Your new LinkedIn URL will be: www.linkedin.com/in/TheNameYouChoseAbove
Pro Tip: Including your LinkedinURL in your email signature is a good way to make new connections with people you interact with professionally anyway.
Making LinkedIn Connections
Make Sure Your Profile is 100% Complete
We covered the basics of how to complete your profile in our earlier post, How to Optimize Your LinkedIn Profile. Without a completed profile the likelihood you will be found on LinkedIn at all – much less obtain recommendations, endorsements or job inquiries- is very slim.
Why are Connections so important?
LinkedIn is often used as a screening tool for potential candidates by HR departments and recruiters. Who you are connected to within your industry is not only important to potentially open doors for a business partnerships or employment opportunities; but also has a tool of “social proof.” The more connected within an industry you are, the stronger and more regularly those contacts are cultivated, the more likely you will be seen as a leader in your industry.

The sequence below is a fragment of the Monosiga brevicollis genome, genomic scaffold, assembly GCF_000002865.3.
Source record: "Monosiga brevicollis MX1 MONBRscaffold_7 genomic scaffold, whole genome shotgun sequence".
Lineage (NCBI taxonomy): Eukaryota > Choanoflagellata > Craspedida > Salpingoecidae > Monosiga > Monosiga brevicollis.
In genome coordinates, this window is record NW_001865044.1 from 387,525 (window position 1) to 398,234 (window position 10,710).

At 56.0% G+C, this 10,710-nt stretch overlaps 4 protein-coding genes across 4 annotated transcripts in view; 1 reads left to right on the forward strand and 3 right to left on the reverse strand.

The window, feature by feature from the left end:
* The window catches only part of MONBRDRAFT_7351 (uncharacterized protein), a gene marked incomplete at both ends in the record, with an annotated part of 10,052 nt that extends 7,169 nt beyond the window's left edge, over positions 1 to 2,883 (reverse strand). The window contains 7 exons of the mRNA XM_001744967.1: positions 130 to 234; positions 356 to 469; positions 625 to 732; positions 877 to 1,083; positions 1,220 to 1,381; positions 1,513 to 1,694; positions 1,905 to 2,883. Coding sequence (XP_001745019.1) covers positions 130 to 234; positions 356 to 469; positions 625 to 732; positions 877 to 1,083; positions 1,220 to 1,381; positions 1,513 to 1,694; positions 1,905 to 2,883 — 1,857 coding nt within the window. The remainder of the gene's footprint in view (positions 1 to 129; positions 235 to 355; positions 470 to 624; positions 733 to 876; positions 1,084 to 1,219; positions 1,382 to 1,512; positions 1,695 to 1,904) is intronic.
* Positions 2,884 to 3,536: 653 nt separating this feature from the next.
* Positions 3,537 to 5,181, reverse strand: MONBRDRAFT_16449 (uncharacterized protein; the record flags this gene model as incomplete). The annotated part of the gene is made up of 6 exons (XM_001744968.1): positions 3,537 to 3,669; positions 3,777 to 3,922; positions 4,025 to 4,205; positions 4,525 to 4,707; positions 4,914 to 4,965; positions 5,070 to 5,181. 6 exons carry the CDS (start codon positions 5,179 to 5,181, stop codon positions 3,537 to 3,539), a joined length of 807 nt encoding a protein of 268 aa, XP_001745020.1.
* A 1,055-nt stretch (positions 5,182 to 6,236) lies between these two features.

Connecting with Your Existing Contacts
Your first set of connections should be the people that you interact with, personally and professionally (but especially professionally) via email. If you have not already done so, the way to search for your contacts via email on an existing LinkedIn Profile is to, from the top navigation bar, select “Contacts.” A drop down will appear – highlight and click on “Add Connections.”
This will open a new page titled “See Who You Already Know on LinkedIn.”
To add them, simply check the box by their name and click “Add Connections.”
It is important to note LinkedIn checks all contacts as a default setting. Anyone in your inbox with whom you do not want to connect on LinkedIn- make sure you uncheck the box adjacent their name before hitting “Add Connection(s).”
Adding Connections through your Alumni Network
LinkedIn makes adding connections also associated with your alma mater(s) painless and fast. We will dive into networking within interest groups and industry groups more in the third installment of How to Optimize Your LinkedIn Profile.